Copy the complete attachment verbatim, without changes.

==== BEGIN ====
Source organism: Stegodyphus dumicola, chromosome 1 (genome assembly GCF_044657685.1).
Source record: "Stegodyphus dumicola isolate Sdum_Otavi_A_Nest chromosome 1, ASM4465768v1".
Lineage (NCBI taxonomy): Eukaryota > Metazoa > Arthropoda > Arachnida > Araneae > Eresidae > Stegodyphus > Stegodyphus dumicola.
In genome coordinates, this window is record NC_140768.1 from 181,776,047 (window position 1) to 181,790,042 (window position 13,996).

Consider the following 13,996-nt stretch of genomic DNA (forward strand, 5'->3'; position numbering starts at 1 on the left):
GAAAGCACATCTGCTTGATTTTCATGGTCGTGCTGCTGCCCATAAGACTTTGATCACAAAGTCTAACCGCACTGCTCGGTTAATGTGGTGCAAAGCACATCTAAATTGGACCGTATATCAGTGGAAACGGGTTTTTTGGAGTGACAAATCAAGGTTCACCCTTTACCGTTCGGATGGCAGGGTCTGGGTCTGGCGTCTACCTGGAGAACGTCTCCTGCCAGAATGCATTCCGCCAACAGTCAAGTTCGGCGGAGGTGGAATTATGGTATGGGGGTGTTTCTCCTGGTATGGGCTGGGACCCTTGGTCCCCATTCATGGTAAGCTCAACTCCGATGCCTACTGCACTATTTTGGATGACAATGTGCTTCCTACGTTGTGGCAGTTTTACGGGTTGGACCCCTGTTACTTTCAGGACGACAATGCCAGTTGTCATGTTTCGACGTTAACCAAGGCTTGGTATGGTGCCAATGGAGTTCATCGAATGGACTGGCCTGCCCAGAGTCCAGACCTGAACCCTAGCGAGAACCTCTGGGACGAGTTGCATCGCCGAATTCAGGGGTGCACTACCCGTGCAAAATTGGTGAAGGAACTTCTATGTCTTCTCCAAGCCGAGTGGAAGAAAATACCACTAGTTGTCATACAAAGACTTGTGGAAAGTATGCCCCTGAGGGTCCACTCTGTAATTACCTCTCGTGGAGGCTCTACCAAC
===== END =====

Source organism: Stegodyphus dumicola, chromosome 1 (genome assembly GCF_044657685.1).
Source record: "Stegodyphus dumicola isolate Sdum_Otavi_A_Nest chromosome 1, ASM4465768v1".
Lineage (NCBI taxonomy): Eukaryota > Metazoa > Arthropoda > Arachnida > Araneae > Eresidae > Stegodyphus > Stegodyphus dumicola.
In genome coordinates, this window is record NC_140768.1 from 181,776,047 (window position 1) to 181,790,042 (window position 13,996).

Consider the following 13,996-nt stretch of genomic DNA (forward strand, 5'->3'; position numbering starts at 1 on the left):
GAAAGCACATCTGCTTGATTTTCATGGTCGTGCTGCTGCCCATAAGACTTTGATCACAAAGTCTAACCGCACTGCTCGGTTAATGTGGTGCAAAGCACATCTAAATTGGACCGTATATCAGTGGAAACGGGTTTTTTGGAGTGACAAATCAAGGTTCACCCTTTACCGTTCGGATGGCAGGGTCTGGGTCTGGCGTCTACCTGGAGAACGTCTCCTGCCAGAATGCATTCCGCCAACAGTCAAGTTCGGCGGAGGTGGAATTATGGTATGGGGGTGTTTCTCCTGGTATGGGCTGGGACCCTTGGTCCCCATTCATGGTAAGCTCAACTCCGATGCCTACTGCACTATTTTGGATGACAATGTGCTTCCTACGTTGTGGCAGTTTTACGGGTTGGACCCCTGTTACTTTCAGGACGACAATGCCAGTTGTCATGTTTCGACGTTAACCAAGGCTTGGTATGGTGCCAATGGAGTTCATCGAATGGACTGGCCTGCCCAGAGTCCAGACCTGAACCCTAGCGAGAACCTCTGGGACGAGTTGCATCGCCGAATTCAGGGGTGCACTACCCGTGCAAAATTGGTGAAGGAACTTCTATGTCTTCTCCAAGCCGAGTGGAAGAAAATACCACTAGTTGTCATACAAAGACTTGTGGAAAGTATGCCCCTGAGGGTCCACTCTGTAATTACCTCTCGTGGAGGCTCTACCAAC